The Korea Sexual Violence Relief Center ran a booth to collect various recollections of street harassment experiences at a Queer Cultural Festival. Most of the participants who visited the booth responded that they have experienced various types of street harassment. However, when they asked the same question at a certain university, men responded they have never even witnessed street harassment. I was shocked no one has even seen a single incident. Something I wouldn’t be surprised to see on my way home today is not even visible to some of those in the same generation!


I think people need to recognize what is happening in spaces we frequent, before we declare we oppose discrimination and violence. We must pay attention to the fact that many different types of harassment are occurring because of gender, sexual orientation and gender expression on the streets and public transportation we use every day. We must also admit that we are too lenient in just letting these things go.


What is the solution that will put an end to street harassment? Separating women and men into difference spaces in public? That cannot be the solution. We should allow everyone into public spaces as opposed to allowing only designated people to be in designated spaces. What is important is everyone being in public places together and figuring out how to be together.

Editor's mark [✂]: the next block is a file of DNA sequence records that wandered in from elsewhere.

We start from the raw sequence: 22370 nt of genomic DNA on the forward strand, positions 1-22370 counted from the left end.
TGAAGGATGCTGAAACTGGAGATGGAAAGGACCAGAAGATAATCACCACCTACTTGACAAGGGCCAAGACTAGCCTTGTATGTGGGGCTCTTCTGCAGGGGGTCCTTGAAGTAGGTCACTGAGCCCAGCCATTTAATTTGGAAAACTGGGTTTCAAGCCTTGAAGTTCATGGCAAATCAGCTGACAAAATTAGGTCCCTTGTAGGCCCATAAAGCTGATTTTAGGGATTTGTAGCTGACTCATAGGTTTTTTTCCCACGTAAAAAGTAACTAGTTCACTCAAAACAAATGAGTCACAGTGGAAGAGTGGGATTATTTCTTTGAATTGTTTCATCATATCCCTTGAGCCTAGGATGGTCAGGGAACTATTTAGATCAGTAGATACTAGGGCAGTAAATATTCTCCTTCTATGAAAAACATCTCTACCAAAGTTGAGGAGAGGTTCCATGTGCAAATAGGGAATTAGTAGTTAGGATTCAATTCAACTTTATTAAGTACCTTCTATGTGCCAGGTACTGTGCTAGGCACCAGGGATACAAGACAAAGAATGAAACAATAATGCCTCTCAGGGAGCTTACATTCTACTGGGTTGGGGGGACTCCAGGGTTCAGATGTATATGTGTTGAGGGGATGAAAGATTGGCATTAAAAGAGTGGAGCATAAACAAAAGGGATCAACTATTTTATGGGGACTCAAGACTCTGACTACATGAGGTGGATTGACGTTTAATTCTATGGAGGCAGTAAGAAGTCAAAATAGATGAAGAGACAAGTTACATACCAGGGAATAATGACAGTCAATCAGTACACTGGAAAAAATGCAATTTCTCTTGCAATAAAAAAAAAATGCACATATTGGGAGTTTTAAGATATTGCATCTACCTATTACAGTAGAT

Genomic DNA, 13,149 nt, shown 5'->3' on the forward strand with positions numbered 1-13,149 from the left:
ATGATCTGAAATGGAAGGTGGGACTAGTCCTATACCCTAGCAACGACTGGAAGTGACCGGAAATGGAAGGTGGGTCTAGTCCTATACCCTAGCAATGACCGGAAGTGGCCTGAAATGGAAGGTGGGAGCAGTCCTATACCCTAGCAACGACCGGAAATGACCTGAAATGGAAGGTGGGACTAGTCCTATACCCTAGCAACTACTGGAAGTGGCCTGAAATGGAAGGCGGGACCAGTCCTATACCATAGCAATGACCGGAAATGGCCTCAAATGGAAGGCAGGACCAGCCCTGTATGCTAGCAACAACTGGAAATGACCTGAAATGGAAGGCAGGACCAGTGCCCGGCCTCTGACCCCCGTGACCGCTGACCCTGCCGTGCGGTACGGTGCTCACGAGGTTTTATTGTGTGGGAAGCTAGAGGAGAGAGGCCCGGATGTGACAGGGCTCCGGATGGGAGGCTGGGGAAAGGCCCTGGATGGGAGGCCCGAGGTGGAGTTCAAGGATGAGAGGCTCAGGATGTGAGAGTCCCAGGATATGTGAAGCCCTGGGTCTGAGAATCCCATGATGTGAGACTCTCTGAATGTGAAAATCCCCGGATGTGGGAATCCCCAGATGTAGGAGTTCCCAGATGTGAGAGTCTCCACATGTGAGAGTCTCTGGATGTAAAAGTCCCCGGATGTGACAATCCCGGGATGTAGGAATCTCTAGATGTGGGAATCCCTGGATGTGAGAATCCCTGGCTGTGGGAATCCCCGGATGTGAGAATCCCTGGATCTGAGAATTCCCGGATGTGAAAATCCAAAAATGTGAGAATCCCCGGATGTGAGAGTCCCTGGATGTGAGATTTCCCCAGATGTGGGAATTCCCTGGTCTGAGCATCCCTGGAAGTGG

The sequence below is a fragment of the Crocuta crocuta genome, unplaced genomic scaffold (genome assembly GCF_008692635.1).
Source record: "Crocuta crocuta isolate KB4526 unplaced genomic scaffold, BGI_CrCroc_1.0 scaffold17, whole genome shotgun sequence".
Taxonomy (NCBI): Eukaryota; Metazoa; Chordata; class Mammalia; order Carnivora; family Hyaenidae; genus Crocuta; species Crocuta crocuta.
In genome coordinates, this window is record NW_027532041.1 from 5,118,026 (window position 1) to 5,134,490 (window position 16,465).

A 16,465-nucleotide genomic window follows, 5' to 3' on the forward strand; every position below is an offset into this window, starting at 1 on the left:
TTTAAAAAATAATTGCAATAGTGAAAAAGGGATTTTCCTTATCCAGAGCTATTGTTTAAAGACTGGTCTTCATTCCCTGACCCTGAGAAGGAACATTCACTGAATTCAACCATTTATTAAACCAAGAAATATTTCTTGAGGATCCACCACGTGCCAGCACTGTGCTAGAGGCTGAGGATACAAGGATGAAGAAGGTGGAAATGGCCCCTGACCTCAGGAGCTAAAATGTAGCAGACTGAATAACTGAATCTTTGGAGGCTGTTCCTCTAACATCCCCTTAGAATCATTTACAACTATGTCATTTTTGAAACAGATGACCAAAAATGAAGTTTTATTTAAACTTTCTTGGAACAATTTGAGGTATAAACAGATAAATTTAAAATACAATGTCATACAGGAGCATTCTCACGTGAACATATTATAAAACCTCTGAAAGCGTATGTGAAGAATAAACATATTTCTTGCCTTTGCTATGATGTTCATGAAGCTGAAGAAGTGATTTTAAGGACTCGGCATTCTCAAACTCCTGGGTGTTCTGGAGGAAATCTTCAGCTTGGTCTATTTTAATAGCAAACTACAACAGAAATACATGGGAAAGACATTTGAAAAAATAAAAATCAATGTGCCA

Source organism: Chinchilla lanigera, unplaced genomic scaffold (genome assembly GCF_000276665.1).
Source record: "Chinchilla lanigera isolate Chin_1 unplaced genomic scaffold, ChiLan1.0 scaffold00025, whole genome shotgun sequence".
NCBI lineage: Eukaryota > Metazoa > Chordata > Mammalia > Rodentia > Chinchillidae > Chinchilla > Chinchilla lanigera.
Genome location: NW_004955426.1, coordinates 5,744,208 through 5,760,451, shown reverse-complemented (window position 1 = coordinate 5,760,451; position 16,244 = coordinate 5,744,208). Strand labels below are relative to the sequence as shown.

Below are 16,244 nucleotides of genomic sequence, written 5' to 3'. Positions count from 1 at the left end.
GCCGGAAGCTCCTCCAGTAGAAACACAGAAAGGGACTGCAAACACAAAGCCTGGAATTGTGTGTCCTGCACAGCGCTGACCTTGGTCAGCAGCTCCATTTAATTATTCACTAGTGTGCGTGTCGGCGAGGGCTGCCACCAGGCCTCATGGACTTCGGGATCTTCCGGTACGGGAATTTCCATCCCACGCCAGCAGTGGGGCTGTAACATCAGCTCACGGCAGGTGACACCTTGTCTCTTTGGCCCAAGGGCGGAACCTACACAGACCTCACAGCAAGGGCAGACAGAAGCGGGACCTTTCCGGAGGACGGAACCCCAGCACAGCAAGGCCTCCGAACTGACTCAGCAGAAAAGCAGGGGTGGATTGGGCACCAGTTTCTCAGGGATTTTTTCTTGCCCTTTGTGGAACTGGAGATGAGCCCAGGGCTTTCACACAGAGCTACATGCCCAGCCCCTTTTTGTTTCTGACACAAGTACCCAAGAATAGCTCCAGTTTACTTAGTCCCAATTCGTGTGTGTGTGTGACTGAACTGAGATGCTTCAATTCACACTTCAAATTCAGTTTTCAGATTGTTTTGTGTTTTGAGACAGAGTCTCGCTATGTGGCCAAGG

People looking at the faces and hands of me and someone else walking down the street holding hands is just a part of my everyday life and I won’t give up my entire everyday life because of them. They may whisper “homosexuals” and laugh, saying, “Look at what she’s wearing,” but I will continue to live that life. An endless series of judgmental stares, words and actions have formed a part of who I am. I am now exploring how to shake up such “natural” everyday occurrences. I hope I can continue to discuss street harassment, discrimination and hatred with more people.


Translated by Jamie Sung

Published: April 27, 2016

Original Article: